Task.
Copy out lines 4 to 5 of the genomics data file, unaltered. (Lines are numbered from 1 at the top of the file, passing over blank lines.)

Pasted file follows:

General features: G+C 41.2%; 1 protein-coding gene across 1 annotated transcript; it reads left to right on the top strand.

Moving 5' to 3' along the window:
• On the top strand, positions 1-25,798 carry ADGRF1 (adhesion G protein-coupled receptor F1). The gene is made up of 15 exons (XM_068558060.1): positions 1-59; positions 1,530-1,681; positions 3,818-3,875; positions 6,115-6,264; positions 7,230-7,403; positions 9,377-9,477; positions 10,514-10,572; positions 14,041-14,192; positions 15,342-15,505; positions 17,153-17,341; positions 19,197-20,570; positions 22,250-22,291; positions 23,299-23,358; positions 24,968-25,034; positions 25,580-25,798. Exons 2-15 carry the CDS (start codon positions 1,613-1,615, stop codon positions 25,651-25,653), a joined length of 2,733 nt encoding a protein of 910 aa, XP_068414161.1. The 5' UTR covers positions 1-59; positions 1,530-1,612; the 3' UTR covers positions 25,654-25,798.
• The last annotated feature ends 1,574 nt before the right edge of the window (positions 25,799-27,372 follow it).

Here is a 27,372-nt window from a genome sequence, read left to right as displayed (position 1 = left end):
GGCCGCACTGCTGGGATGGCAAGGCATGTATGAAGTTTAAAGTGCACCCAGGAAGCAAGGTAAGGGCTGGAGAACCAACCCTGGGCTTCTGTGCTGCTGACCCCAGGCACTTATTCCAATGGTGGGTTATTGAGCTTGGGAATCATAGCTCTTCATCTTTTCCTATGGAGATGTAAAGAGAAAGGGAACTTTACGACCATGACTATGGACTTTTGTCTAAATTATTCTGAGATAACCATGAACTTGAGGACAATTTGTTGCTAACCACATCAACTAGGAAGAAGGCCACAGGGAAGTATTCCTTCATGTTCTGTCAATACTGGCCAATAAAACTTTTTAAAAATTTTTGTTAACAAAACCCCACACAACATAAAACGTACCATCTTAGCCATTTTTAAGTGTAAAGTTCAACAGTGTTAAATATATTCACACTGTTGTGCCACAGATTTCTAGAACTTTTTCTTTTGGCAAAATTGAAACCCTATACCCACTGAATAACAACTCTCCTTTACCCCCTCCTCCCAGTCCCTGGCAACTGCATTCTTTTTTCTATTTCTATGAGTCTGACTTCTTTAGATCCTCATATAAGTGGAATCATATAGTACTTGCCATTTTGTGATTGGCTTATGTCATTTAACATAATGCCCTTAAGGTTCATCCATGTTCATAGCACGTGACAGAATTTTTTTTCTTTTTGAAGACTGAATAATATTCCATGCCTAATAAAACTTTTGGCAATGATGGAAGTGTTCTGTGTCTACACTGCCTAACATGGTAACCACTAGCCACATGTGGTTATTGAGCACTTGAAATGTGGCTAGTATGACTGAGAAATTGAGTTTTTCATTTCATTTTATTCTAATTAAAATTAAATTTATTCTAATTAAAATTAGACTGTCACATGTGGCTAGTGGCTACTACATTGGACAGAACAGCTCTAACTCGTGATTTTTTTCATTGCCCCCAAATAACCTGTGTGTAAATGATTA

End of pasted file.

• The last annotated feature ends 1,574 nt before the right edge of the window (positions 25,799-27,372 follow it).

Here is a 27,372-nt window from a genome sequence, read left to right as displayed (position 1 = left end):